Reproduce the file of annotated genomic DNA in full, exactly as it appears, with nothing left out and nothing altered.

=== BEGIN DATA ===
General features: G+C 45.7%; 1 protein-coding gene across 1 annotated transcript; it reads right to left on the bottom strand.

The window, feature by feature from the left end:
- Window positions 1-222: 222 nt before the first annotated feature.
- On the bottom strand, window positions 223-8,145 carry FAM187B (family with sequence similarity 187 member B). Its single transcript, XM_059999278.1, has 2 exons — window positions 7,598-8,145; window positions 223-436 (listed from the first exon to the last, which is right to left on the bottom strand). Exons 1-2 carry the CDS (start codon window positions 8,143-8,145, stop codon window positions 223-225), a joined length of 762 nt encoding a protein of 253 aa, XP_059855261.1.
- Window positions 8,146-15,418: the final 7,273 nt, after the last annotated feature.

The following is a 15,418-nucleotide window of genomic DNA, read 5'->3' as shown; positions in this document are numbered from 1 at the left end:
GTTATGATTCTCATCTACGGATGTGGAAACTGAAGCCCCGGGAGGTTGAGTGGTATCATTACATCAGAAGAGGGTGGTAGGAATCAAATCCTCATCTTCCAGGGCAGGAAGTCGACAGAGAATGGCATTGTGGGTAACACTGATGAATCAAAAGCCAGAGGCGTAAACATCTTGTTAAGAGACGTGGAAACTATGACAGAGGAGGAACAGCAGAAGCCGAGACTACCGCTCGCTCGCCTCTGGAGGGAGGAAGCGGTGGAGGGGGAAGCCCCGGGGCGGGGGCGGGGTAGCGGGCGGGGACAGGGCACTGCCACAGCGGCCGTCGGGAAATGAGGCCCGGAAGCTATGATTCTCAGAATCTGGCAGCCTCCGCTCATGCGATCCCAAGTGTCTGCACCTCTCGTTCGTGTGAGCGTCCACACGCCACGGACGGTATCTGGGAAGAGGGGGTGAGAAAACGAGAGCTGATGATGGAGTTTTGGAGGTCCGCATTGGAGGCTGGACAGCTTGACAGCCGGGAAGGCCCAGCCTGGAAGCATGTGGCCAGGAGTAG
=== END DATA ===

General features: G+C 45.7%; 1 protein-coding gene across 1 annotated transcript; it reads right to left on the bottom strand.

The window, feature by feature from the left end:
- Window positions 1-222: 222 nt before the first annotated feature.
- On the bottom strand, window positions 223-8,145 carry FAM187B (family with sequence similarity 187 member B). Its single transcript, XM_059999278.1, has 2 exons — window positions 7,598-8,145; window positions 223-436 (listed from the first exon to the last, which is right to left on the bottom strand). Exons 1-2 carry the CDS (start codon window positions 8,143-8,145, stop codon window positions 223-225), a joined length of 762 nt encoding a protein of 253 aa, XP_059855261.1.
- Window positions 8,146-15,418: the final 7,273 nt, after the last annotated feature.

The following is a 15,418-nucleotide window of genomic DNA, read 5'->3' as shown; positions in this document are numbered from 1 at the left end:
GTTATGATTCTCATCTACGGATGTGGAAACTGAAGCCCCGGGAGGTTGAGTGGTATCATTACATCAGAAGAGGGTGGTAGGAATCAAATCCTCATCTTCCAGGGCAGGAAGTCGACAGAGAATGGCATTGTGGGTAACACTGATGAATCAAAAGCCAGAGGCGTAAACATCTTGTTAAGAGACGTGGAAACTATGACAGAGGAGGAACAGCAGAAGCCGAGACTACCGCTCGCTCGCCTCTGGAGGGAGGAAGCGGTGGAGGGGGAAGCCCCGGGGCGGGGGCGGGGTAGCGGGCGGGGACAGGGCACTGCCACAGCGGCCGTCGGGAAATGAGGCCCGGAAGCTATGATTCTCAGAATCTGGCAGCCTCCGCTCATGCGATCCCAAGTGTCTGCACCTCTCGTTCGTGTGAGCGTCCACACGCCACGGACGGTATCTGGGAAGAGGGGGTGAGAAAACGAGAGCTGATGATGGAGTTTTGGAGGTCCGCATTGGAGGCTGGACAGCTTGACAGCCGGGAAGGCCCAGCCTGGAAGCATGTGGCCAGGAGTAG